Tag: Australia

Why Don’t You Move to … Nowhere! Hahahahaha!

Yesterday, Salon published what must be the dumbest critique of libertarianism I’ve read that doesn’t use the word “Somalia”.

Why are there no libertarian countries? If libertarians are correct in claiming that they understand how best to organize a modern society, how is it that not a single country in the world in the early twenty-first century is organized along libertarian lines?

First of all, libertarians don’t claim we know best how to organize a modern society. We claim that modern societies are better at organizing themselves. The entire basis of libertarianism is one of restraining power, not acquiring it. Because politics is filled with people who desire power, this tends to crowd us out. It’s hard to get elected on a platform of “I will leave you the hell alone”.

Libertarians are at a particular disadvantage because we hate politics for politics’ sake. We have little interest in the petty political games that make up much of politics (and about 90% of Salon’s coverage of it) but empower greedy grasping power-hungry individuals.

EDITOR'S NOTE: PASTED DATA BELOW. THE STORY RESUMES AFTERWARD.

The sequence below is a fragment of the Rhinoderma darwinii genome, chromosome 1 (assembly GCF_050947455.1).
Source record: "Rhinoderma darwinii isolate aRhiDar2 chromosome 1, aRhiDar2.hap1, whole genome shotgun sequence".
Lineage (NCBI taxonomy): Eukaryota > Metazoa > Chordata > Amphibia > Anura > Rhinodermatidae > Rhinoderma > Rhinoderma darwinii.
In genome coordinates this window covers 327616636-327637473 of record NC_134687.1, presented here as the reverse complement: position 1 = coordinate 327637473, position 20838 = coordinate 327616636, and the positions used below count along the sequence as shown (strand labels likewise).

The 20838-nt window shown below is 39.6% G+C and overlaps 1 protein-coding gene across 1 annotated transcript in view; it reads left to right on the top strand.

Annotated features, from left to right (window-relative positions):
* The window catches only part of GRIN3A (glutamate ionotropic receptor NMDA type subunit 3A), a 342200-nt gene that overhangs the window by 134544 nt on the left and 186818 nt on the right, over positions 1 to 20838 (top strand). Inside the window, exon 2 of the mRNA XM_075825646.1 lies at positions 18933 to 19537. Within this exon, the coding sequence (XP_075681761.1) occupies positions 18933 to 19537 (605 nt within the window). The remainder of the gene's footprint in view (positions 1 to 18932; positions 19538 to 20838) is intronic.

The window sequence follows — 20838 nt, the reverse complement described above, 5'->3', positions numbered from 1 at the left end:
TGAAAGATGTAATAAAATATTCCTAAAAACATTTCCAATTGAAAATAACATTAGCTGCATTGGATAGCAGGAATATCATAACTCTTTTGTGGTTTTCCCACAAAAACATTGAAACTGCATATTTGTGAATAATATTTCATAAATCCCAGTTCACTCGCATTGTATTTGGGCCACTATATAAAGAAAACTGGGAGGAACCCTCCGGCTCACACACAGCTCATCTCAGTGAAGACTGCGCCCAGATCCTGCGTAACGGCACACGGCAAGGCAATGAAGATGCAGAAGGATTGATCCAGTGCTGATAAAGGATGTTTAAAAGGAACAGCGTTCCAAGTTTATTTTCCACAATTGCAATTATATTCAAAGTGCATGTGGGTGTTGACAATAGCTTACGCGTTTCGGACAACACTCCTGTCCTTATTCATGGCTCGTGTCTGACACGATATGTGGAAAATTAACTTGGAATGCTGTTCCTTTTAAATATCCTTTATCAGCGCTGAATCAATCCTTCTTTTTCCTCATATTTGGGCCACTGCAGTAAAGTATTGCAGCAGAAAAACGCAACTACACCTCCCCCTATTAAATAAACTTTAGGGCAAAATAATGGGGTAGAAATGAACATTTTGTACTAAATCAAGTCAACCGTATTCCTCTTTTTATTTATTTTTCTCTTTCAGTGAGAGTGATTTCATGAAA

Let’s just take a look at a few stories that are percolating right now. In the IRS scandal, we are seeing a large effort to target organizations based on their political views. To the libertarian, this would be simple: identify the people who abused power and fire them; overhaul the tax code to give the IRS less power; get the government out of the business of deciding which organization are and are not tax-exempt. But to the media, including Salon, this is about whether the Republicans can “get” Obama or whether they are “overplaying their hand”. Are they pushing too far? How will this affect the 2014 election?